NASCAR has a history of suspending crew chiefs, and none more visible that the recent suspensions of Tony Eury Jr, Chad Kanaus (2nd time in just over 1 year) and Steve Latarte. This weekend at Loudon New Hampshire all three are not allowed in the garage area.
Now you would think that if these guys are suspended they would be sitting at home, kicking back with a beer watching tv, but reports have surfaced from the track that says no to this. It appears that the latest trendy thing for suspended crew chiefs to do is to come to work. Sure we know a suspended crew chief can go to work at the shop each day, and in the past we have known that they are communicating back and forth with their teams all weekend, but now it appears they are actually attending the track, not in their official capacity as crew chiefs, but as fans.
NASCAR of course could not do anything about this, as stopping anyone from getting into a public venue is almost impossible, so now we have the suspended crew chiefs all hanging out at the track, probably in a nice motor home somewhere high up, watching the action form afar, probably with a tv, and in constant, instant communication with their teams.
I know from my years in motorsport that the right person standing back form the action looking at the overall picture can be a huge advantage to a team. In my brothers earlier days of his career, he would come back to New Zealand every year for our annual Formula Pacific series in December/January/February (yes it is summer there during those months when it can be snowing on the East Coast of the US) and when my father had time if that year he was not too involved in the team, he would spend all his time standing back watching the other teams, watching our car on the track, and just generally standing back getting a view of everything that was going on. He would come back to us with some incredible information at times, stuff you just would never see while you had your head down working within the team. Usually in the pits you are so busy you just do not get a chance to see what everyone else is doing, whereas someone on the outside can see the whole overview.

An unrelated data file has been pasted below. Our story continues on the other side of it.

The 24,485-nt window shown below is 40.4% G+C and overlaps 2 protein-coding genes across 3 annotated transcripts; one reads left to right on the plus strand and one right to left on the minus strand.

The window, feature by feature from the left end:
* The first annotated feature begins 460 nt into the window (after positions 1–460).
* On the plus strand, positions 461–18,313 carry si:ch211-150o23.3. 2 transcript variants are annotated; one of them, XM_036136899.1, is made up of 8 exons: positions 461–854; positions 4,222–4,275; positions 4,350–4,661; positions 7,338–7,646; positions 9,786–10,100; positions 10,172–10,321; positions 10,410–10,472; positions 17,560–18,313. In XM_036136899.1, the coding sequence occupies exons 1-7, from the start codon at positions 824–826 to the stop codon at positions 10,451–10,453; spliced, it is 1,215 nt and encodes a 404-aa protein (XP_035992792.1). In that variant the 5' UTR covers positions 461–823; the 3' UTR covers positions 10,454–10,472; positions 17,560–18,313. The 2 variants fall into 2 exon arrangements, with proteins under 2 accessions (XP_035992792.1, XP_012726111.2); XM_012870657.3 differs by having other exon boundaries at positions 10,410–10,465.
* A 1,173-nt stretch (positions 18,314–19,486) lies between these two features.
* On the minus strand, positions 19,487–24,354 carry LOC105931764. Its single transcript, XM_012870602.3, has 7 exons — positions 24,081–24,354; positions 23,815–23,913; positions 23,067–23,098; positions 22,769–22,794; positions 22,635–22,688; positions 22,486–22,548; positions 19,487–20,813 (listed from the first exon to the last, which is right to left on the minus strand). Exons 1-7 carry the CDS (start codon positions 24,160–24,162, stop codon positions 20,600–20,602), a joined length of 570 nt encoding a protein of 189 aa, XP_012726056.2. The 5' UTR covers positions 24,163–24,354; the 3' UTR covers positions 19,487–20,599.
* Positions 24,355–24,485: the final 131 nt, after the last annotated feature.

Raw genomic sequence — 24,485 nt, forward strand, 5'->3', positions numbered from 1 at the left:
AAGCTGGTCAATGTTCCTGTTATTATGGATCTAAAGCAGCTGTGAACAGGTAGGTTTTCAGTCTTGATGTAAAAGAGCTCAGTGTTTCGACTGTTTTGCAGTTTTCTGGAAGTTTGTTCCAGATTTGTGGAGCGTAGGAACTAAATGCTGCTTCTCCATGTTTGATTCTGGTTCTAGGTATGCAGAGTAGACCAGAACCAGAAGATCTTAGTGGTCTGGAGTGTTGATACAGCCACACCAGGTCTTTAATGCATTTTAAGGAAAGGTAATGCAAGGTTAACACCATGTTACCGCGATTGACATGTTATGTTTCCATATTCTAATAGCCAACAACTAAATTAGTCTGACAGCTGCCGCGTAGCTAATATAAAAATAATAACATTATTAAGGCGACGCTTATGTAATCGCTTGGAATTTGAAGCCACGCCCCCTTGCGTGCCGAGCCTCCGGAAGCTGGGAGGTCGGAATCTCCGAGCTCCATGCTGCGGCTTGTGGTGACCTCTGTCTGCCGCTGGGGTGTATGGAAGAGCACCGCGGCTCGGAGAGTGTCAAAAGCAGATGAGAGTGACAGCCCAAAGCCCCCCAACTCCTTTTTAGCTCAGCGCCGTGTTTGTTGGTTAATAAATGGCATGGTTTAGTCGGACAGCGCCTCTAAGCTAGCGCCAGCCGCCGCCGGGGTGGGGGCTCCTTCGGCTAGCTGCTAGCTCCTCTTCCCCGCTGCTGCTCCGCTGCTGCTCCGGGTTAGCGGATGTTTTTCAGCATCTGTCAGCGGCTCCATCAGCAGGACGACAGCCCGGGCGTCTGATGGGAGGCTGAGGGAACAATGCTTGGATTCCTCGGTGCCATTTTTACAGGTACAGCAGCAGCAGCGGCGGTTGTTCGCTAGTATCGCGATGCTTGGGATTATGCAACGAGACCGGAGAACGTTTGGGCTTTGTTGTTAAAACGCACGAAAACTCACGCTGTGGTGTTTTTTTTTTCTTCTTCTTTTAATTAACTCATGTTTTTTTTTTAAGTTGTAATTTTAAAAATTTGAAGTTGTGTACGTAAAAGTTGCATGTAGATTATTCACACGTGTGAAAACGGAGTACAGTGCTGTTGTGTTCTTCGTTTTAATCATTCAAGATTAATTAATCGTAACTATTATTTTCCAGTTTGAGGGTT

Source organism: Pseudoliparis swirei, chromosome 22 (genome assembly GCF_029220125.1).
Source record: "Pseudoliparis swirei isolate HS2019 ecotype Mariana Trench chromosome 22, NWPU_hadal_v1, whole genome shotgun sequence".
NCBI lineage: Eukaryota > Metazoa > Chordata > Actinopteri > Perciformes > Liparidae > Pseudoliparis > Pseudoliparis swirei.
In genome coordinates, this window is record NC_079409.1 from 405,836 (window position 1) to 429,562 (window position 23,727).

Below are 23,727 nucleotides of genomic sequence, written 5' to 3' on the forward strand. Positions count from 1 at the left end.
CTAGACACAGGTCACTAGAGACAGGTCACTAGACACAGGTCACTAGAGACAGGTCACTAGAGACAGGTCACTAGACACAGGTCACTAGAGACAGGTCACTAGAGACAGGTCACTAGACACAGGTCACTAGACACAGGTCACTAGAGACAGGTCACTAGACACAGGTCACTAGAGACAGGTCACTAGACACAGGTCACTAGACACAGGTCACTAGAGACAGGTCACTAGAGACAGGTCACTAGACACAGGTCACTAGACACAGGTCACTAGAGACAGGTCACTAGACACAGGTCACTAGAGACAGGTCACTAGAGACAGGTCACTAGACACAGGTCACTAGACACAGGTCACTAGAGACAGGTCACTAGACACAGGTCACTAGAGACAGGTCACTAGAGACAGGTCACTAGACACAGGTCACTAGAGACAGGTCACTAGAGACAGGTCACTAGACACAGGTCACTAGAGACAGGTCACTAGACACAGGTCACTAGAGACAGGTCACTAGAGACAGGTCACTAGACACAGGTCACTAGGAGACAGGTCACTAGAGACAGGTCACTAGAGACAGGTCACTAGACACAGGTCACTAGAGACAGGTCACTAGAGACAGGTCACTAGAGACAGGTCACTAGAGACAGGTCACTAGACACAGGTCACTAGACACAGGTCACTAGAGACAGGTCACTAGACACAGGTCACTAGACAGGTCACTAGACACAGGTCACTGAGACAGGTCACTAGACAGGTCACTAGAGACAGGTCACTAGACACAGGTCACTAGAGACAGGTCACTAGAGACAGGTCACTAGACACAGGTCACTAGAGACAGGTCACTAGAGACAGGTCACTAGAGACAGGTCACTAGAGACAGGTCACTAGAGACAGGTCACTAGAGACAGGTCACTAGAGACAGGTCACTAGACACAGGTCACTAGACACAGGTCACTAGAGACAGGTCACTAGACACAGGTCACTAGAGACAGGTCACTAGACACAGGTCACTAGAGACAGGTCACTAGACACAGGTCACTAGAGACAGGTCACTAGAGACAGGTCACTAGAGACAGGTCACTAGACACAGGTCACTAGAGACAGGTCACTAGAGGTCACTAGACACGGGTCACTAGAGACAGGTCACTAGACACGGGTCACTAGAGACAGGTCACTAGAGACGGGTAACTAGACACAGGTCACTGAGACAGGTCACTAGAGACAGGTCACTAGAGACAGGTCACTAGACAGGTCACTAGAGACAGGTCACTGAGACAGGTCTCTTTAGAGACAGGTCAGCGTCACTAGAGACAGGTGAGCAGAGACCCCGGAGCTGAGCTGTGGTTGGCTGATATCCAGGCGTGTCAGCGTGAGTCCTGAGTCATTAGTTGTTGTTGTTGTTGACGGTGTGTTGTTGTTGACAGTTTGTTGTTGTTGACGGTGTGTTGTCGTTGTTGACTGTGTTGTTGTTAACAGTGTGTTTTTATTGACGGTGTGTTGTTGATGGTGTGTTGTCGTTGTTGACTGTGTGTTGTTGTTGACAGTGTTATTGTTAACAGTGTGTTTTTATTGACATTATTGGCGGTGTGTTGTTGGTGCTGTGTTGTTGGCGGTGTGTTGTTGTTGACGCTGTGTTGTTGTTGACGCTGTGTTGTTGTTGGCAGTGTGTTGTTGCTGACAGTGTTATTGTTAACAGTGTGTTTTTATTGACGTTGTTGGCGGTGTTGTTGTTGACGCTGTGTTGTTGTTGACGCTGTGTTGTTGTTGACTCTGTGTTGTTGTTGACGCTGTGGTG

With this in mind, could it be that these NASCAR teams with suspended crews are learning this valuable lesson and soon we may actually see the crew chiefs removed from their hands on positions, in favor of standing back and taking in the whole picture. Of course by then they will not be called Crew Chiefs, as the team still needs someone in control of the pit, but I am sure we will see a trend towards these superstar current crew chiefs becoming more like spotters, but for the team instead for the driver. I tell you watch this space ….